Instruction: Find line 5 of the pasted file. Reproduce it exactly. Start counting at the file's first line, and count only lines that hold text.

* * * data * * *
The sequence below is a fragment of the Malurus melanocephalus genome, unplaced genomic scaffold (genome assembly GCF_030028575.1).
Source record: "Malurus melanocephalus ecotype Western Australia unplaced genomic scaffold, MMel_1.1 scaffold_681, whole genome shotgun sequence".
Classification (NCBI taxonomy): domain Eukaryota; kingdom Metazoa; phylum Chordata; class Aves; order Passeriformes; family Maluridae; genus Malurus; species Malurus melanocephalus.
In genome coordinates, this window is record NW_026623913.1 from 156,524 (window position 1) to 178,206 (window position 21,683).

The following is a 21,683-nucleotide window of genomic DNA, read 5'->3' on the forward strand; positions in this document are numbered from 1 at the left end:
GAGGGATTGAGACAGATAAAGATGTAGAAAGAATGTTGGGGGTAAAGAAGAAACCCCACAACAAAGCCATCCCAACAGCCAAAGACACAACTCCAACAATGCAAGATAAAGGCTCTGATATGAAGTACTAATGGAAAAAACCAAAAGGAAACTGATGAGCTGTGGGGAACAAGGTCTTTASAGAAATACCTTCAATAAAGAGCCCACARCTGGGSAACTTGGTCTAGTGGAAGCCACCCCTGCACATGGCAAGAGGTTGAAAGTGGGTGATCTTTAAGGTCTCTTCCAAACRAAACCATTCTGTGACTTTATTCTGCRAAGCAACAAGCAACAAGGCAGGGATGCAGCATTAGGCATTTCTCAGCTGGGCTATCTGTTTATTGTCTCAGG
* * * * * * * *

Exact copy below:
The following is a 21,683-nucleotide window of genomic DNA, read 5'->3' on the forward strand; positions in this document are numbered from 1 at the left end: